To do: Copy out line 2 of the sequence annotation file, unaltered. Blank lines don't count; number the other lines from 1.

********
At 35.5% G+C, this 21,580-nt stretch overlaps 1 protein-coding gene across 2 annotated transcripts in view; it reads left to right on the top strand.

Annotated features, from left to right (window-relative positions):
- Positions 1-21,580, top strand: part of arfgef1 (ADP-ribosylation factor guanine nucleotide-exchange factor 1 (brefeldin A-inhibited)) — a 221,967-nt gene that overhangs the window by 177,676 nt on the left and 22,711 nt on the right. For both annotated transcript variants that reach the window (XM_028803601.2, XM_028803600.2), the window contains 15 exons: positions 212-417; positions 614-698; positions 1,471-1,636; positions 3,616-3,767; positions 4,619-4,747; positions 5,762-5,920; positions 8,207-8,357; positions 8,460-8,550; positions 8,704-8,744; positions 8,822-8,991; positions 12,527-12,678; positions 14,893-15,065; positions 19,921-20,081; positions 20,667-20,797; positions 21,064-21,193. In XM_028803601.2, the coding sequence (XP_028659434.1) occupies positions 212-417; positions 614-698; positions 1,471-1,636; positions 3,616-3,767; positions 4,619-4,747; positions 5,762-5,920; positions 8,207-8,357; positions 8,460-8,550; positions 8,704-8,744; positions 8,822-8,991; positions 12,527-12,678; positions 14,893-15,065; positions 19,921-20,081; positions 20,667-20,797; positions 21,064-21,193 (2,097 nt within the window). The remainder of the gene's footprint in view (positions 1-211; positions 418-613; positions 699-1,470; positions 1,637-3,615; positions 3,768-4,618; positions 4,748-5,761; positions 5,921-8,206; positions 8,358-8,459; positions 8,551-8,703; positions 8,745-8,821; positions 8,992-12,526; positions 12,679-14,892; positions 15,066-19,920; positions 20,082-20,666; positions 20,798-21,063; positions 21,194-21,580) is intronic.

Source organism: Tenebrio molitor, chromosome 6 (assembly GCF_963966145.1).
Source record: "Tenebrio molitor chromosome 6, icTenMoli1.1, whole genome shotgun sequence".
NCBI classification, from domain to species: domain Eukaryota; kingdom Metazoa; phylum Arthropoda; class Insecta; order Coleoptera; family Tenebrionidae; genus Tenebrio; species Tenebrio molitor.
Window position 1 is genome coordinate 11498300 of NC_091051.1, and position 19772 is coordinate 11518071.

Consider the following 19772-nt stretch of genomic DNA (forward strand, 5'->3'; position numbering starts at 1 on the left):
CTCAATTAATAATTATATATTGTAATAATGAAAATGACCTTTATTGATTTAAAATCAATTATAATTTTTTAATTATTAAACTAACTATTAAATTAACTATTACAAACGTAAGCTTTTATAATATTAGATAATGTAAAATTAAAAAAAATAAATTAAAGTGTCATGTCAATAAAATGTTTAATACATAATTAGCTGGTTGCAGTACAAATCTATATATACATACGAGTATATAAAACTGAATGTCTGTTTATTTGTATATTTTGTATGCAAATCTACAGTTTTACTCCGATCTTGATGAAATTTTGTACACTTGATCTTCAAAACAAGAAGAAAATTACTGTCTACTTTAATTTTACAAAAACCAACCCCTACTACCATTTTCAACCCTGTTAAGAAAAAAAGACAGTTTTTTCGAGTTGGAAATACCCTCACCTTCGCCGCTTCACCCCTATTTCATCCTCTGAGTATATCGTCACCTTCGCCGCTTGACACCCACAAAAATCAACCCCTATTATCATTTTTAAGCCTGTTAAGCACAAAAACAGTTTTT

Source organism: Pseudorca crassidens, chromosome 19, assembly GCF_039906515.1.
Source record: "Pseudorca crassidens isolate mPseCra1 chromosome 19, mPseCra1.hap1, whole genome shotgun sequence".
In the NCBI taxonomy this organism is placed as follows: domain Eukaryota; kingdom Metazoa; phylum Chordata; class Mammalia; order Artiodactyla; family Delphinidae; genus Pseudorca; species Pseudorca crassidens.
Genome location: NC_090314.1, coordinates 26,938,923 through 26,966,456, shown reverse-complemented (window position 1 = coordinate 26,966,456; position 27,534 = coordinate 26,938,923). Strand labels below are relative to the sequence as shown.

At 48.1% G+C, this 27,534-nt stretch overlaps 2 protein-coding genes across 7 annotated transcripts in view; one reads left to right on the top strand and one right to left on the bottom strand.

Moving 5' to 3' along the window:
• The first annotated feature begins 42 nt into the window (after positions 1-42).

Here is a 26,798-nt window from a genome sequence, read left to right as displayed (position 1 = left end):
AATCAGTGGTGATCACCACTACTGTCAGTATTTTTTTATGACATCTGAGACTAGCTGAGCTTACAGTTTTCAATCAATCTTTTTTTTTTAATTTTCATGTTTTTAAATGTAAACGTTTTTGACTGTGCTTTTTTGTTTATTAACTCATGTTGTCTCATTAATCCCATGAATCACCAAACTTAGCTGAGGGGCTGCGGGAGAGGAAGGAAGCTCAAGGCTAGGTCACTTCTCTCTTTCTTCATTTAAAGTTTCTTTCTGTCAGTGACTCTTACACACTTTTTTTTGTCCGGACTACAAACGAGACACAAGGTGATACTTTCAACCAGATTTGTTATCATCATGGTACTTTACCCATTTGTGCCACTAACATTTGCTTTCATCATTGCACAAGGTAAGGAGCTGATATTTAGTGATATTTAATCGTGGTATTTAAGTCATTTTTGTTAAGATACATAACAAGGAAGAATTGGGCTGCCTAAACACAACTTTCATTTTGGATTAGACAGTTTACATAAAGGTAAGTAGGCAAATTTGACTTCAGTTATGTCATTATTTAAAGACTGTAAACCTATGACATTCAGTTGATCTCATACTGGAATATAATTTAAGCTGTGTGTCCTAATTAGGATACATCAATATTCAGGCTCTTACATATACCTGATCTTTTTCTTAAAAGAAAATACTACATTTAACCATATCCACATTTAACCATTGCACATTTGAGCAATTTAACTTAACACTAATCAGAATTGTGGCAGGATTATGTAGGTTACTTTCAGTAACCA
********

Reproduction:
Annotated features, from left to right (window-relative positions):